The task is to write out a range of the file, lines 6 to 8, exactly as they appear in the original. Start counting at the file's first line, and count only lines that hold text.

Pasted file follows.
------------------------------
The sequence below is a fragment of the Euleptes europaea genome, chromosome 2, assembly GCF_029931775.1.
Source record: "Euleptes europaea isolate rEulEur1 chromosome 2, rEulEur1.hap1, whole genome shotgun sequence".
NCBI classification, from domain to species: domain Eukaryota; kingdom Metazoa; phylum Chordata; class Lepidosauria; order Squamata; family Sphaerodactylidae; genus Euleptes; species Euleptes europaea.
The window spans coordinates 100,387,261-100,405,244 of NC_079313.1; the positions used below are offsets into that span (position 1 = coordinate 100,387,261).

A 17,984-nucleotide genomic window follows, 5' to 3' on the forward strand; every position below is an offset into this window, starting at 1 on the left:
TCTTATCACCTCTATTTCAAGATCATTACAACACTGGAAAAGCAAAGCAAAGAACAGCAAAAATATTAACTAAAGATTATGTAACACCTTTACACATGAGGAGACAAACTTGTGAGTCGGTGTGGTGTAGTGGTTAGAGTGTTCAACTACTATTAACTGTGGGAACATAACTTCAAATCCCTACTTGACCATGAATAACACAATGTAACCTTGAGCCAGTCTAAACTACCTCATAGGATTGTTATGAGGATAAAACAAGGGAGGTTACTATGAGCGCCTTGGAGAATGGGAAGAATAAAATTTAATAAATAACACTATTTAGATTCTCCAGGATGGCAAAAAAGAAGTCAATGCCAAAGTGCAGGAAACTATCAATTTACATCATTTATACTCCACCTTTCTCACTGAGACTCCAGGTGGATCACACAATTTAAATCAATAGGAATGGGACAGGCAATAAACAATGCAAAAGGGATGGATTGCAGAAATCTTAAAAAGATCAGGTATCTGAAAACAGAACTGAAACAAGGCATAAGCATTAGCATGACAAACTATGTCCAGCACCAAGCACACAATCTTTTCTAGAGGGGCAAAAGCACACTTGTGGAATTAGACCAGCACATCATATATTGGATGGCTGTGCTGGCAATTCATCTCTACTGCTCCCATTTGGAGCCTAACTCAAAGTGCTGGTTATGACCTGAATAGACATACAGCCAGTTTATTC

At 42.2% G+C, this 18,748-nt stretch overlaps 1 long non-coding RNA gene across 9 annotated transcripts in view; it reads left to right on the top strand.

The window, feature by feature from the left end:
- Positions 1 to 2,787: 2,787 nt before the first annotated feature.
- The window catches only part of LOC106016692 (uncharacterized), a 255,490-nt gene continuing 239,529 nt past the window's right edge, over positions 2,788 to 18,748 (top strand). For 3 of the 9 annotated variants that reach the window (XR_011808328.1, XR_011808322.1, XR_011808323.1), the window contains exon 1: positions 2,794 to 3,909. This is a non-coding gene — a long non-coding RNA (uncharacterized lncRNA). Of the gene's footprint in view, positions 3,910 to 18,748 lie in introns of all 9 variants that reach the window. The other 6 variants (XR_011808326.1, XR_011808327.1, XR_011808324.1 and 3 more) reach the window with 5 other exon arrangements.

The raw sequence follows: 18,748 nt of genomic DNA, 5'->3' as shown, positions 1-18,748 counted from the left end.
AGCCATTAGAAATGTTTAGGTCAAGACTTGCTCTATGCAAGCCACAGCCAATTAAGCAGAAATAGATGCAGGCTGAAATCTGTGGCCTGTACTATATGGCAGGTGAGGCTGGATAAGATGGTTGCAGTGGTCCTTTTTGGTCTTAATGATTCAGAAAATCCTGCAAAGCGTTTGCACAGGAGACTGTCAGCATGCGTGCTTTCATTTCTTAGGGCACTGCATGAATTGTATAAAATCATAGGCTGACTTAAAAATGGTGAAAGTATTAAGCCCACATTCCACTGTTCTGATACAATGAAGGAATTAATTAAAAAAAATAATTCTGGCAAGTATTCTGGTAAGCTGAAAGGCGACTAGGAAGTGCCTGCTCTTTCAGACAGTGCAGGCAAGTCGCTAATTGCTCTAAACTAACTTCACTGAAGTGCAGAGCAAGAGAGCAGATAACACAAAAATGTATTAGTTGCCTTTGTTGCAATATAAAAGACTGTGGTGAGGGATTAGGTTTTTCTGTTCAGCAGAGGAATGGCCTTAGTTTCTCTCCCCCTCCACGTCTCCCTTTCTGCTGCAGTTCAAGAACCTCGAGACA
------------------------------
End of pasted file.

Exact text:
TCTTATCACCTCTATTTCAAGATCATTACAACACTGGAAAAGCAAAGCAAAGAACAGCAAAAATATTAACTAAAGATTATGTAACACCTTTACACATGAGGAGACAAACTTGTGAGTCGGTGTGGTGTAGTGGTTAGAGTGTTCAACTACTATTAACTGTGGGAACATAACTTCAAATCCCTACTTGACCATGAATAACACAATGTAACCTTGAGCCAGTCTAAACTACCTCATAGGATTGTTATGAGGATAAAACAAGGGAGGTTACTATGAGCGCCTTGGAGAATGGGAAGAATAAAATTTAATAAATAACACTATTTAGATTCTCCAGGATGGCAAAAAAGAAGTCAATGCCAAAGTGCAGGAAACTATCAATTTACATCATTTATACTCCACCTTTCTCACTGAGACTCCAGGTGGATCACACAATTTAAATCAATAGGAATGGGACAGGCAATAAACAATGCAAAAGGGATGGATTGCAGAAATCTTAAAAAGATCAGGTATCTGAAAACAGAACTGAAACAAGGCATAAGCATTAGCATGACAAACTATGTCCAGCACCAAGCACACAATCTTTTCTAGAGGGGCAAAAGCACACTTGTGGAATTAGACCAGCACATCATATATTGGATGGCTGTGCTGGCAATTCATCTCTACTGCTCCCATTTGGAGCCTAACTCAAAGTGCTGGTTATGACCTGAATAGACATACAGCCAGTTTATTC

At 42.2% G+C, this 18,748-nt stretch overlaps 1 long non-coding RNA gene across 9 annotated transcripts in view; it reads left to right on the top strand.

The window, feature by feature from the left end: